Related: How to Get Free Money Now [15 Ways to Earn Money]

What NOT to Splurge On


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If you have a high income, can easily afford luxury goods, and don’t really care how much you spend on anything … for one, congratulations, and two, you don’t need to read on.

But if you’re being smart about your spending, it’s not just about knowing where to pay more—it’s about knowing where to pay less. With that in mind, consider skipping paying too much for the following purchases:

Refrigerators: While getting the absolute cheapest fridge may not be the best option, premium refrigerators are often advised against. Big-ticket fridges typically come with a wide range of technological features, such as Wi-Fi connectivity or voice controls. But the more features added, the more potential for something to go wrong. Often, simpler is better.

Anything “trendy”: Go ahead and buy a nice suit or a classic little black dress. But be more wary of a designer outfit or accessory that might soon go out of style. One of the current fashion trends is “mob wife,” but by the time you read this, it might not be! Also, clothes aren’t the only items that go through trend cycles. Anyone remember Snapchat Spectacles? 3D televisions? Before you buy the latest technology, you might want to wait for it to go mainstream—if it doesn’t, you could be saddled with a high-cost piece of hardware with little developer support and no app ecosystem.

New hobbies: Some hobbies are very expensive. If you can afford one of these hobbies and it enriches your life, by all means, spend a lot of money on it! But if you’re just trying a hobby out, start out cheap. For instance: You don’t want to purchase high-quality camping gear and discover that, after one night on the cold, hard ground, it isn’t for you. Expensive camping gear rapidly goes down in value. Instead, when you’re first getting into a new hobby, try to borrow items or buy affordable tools. Only once it’s clear that you’ve discovered a true passion should you upgrade.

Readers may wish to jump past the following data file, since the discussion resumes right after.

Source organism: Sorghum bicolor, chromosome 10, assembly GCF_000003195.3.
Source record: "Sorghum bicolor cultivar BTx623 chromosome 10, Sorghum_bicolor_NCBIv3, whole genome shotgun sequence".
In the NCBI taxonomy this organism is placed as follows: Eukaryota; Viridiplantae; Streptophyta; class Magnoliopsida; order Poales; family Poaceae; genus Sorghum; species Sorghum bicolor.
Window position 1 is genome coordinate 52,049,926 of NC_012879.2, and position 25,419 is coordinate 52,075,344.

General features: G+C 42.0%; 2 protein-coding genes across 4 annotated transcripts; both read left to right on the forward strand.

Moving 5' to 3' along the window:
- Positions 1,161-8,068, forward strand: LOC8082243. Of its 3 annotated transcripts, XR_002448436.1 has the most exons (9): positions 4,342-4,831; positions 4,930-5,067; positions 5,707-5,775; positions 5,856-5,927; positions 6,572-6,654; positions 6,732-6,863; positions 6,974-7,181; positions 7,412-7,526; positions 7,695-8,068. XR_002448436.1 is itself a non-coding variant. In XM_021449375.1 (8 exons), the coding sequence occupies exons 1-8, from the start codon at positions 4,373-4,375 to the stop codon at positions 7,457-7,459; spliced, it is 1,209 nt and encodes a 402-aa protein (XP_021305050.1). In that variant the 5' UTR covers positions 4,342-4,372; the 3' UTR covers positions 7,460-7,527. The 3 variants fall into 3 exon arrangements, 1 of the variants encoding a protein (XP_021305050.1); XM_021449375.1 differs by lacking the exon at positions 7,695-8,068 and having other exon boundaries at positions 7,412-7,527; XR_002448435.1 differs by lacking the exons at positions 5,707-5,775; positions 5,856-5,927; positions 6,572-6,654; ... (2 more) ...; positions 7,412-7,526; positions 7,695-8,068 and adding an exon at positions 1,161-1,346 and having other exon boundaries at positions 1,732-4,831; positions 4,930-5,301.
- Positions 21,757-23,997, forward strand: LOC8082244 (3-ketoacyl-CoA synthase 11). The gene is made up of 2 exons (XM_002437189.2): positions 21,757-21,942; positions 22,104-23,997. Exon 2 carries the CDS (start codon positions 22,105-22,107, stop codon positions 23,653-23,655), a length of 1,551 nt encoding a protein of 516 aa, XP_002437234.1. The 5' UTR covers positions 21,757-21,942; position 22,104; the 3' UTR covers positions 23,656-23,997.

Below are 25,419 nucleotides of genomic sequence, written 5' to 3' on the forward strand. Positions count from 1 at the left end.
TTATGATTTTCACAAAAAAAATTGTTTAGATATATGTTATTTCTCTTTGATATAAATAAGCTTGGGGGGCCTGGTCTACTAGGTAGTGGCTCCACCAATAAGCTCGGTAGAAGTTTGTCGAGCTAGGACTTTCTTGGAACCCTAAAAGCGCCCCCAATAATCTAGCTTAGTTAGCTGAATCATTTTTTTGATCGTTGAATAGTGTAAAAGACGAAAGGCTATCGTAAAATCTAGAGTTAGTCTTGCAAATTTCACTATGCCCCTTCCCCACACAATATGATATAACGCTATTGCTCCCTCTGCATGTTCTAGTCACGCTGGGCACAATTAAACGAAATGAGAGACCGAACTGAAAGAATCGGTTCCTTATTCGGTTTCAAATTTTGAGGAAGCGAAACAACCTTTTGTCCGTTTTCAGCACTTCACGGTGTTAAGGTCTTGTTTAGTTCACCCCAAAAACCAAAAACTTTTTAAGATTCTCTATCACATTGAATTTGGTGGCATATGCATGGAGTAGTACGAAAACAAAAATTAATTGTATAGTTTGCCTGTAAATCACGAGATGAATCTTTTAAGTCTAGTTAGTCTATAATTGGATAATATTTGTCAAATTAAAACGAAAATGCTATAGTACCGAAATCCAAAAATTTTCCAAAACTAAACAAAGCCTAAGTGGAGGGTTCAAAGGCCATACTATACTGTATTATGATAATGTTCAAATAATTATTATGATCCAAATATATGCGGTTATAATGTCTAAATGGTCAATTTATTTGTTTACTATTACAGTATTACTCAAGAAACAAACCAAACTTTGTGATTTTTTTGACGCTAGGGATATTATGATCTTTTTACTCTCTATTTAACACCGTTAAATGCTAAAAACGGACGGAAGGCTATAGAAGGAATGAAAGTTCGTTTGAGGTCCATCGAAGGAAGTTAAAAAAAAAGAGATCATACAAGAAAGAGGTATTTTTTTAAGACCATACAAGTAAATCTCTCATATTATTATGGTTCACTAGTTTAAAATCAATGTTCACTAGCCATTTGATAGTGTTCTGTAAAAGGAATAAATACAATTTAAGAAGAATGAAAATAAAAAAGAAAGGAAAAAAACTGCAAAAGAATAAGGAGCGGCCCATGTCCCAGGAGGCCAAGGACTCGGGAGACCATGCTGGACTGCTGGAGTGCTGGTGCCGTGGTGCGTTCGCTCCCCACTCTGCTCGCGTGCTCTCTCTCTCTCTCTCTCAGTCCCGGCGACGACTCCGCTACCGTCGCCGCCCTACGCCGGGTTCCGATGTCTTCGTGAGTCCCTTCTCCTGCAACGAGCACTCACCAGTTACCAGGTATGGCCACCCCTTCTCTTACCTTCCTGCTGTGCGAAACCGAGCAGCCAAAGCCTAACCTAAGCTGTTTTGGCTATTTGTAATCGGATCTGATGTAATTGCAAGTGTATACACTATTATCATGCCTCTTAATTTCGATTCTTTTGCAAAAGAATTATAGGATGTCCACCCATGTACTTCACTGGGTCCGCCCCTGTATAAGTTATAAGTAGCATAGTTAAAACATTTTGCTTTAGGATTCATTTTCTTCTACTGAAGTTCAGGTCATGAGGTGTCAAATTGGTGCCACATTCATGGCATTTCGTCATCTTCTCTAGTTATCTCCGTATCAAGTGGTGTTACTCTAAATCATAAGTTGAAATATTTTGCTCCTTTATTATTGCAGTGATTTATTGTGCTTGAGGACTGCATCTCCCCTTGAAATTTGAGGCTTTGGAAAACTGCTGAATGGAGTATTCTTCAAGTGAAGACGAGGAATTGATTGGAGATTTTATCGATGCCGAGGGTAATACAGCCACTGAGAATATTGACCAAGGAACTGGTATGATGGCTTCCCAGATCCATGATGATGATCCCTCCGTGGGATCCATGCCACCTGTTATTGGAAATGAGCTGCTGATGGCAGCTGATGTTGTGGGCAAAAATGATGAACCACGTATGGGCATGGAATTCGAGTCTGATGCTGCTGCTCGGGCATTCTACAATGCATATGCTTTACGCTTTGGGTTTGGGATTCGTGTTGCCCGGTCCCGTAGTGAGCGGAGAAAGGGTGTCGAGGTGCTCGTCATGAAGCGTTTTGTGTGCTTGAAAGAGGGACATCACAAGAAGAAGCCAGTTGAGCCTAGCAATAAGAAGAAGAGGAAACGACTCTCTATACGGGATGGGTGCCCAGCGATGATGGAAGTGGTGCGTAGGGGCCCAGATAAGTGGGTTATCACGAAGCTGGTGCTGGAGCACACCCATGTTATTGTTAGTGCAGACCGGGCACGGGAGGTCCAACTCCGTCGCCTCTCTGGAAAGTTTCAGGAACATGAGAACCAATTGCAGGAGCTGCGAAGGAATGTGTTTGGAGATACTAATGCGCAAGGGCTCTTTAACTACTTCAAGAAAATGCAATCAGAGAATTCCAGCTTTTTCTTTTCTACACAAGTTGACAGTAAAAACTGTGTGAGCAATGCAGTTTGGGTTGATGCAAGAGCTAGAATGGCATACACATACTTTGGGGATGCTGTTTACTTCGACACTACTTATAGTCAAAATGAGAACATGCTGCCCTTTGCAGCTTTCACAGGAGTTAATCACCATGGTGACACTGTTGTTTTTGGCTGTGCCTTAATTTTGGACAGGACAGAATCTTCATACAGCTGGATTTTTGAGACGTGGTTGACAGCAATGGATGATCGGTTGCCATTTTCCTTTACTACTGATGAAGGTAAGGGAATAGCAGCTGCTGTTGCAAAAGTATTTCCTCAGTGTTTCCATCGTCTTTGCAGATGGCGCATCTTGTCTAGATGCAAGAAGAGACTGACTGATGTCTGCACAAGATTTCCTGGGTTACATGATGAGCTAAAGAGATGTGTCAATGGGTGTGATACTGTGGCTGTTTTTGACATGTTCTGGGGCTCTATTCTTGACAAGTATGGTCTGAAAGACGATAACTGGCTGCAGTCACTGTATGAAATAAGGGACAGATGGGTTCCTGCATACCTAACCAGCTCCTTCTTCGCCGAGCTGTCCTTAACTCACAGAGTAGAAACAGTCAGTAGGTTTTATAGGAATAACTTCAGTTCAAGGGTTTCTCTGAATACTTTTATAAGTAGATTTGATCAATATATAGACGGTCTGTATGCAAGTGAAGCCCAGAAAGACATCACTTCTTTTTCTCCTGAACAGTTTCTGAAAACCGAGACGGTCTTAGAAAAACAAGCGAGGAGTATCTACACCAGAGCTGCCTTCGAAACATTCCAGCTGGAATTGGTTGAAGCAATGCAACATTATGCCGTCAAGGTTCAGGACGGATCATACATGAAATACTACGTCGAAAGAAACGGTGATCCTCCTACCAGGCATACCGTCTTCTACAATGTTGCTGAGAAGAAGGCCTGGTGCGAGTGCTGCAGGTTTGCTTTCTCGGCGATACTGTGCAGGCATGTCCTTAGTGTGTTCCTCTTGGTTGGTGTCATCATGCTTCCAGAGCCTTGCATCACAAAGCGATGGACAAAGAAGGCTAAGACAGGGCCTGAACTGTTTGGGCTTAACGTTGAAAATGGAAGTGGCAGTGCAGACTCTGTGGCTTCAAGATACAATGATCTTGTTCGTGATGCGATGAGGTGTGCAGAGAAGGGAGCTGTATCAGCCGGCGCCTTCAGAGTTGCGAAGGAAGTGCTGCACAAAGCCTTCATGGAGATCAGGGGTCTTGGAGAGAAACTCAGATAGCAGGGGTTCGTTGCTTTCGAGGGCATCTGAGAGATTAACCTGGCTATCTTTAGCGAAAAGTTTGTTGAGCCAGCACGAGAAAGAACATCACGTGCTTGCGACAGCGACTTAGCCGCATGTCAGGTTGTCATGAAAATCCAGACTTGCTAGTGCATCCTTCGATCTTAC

Related: 7 Best Wealth + Net Worth Tracker Apps [View All Your Assets]

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Hannah Kowalczyk-Harper has been a professional writer since 2016 and has worked with WealthUp (formerly Young & the Invested) since 2019.

Prior to becoming a full-time writer, she was still immersed in words through previous roles as a library specialist and teacher. Her background in education helps her take complex topics and turn them into easy-to-understand text.

Hannah holds a degree in Elementary Education from the University of Wisconsin–Madison. When she isn’t writing, Hannah is usually found playing with her niece and nephew, traveling, or brewing more coffee.